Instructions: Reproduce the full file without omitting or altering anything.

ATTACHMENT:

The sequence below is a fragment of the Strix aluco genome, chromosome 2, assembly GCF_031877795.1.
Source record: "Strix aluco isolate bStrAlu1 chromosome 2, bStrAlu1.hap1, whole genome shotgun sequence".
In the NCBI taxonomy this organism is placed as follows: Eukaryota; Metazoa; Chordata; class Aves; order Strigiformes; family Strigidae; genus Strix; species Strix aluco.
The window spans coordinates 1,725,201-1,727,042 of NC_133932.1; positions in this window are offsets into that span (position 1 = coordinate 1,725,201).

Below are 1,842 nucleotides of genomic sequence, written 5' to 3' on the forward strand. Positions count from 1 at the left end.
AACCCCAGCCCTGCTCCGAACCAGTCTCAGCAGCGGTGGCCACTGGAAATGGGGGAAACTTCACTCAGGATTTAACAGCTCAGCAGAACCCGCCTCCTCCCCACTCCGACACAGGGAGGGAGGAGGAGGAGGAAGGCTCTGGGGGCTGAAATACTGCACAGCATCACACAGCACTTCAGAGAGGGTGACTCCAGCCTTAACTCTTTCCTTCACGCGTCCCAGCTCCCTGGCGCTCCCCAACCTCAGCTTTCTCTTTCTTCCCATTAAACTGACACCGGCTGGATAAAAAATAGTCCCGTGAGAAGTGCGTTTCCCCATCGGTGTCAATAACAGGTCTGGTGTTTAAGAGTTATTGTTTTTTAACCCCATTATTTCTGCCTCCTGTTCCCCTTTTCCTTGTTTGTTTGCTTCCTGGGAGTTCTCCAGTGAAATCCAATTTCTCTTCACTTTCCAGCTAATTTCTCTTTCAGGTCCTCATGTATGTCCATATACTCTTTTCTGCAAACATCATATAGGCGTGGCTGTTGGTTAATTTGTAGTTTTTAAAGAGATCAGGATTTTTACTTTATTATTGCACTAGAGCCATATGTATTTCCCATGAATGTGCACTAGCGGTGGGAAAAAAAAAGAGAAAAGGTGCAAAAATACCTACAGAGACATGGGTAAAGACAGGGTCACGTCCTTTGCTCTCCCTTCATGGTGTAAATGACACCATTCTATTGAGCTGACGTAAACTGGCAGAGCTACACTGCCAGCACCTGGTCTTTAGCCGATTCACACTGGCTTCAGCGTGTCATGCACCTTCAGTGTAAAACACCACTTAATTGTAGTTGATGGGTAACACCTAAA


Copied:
The sequence below is a fragment of the Strix aluco genome, chromosome 2, assembly GCF_031877795.1.
Source record: "Strix aluco isolate bStrAlu1 chromosome 2, bStrAlu1.hap1, whole genome shotgun sequence".
In the NCBI taxonomy this organism is placed as follows: Eukaryota; Metazoa; Chordata; class Aves; order Strigiformes; family Strigidae; genus Strix; species Strix aluco.
The window spans coordinates 1,725,201-1,727,042 of NC_133932.1; positions in this window are offsets into that span (position 1 = coordinate 1,725,201).

Below are 1,842 nucleotides of genomic sequence, written 5' to 3' on the forward strand. Positions count from 1 at the left end.
AACCCCAGCCCTGCTCCGAACCAGTCTCAGCAGCGGTGGCCACTGGAAATGGGGGAAACTTCACTCAGGATTTAACAGCTCAGCAGAACCCGCCTCCTCCCCACTCCGACACAGGGAGGGAGGAGGAGGAGGAAGGCTCTGGGGGCTGAAATACTGCACAGCATCACACAGCACTTCAGAGAGGGTGACTCCAGCCTTAACTCTTTCCTTCACGCGTCCCAGCTCCCTGGCGCTCCCCAACCTCAGCTTTCTCTTTCTTCCCATTAAACTGACACCGGCTGGATAAAAAATAGTCCCGTGAGAAGTGCGTTTCCCCATCGGTGTCAATAACAGGTCTGGTGTTTAAGAGTTATTGTTTTTTAACCCCATTATTTCTGCCTCCTGTTCCCCTTTTCCTTGTTTGTTTGCTTCCTGGGAGTTCTCCAGTGAAATCCAATTTCTCTTCACTTTCCAGCTAATTTCTCTTTCAGGTCCTCATGTATGTCCATATACTCTTTTCTGCAAACATCATATAGGCGTGGCTGTTGGTTAATTTGTAGTTTTTAAAGAGATCAGGATTTTTACTTTATTATTGCACTAGAGCCATATGTATTTCCCATGAATGTGCACTAGCGGTGGGAAAAAAAAAGAGAAAAGGTGCAAAAATACCTACAGAGACATGGGTAAAGACAGGGTCACGTCCTTTGCTCTCCCTTCATGGTGTAAATGACACCATTCTATTGAGCTGACGTAAACTGGCAGAGCTACACTGCCAGCACCTGGTCTTTAGCCGATTCACACTGGCTTCAGCGTGTCATGCACCTTCAGTGTAAAACACCACTTAATTGTAGTTGATGGGTAACACCTAAA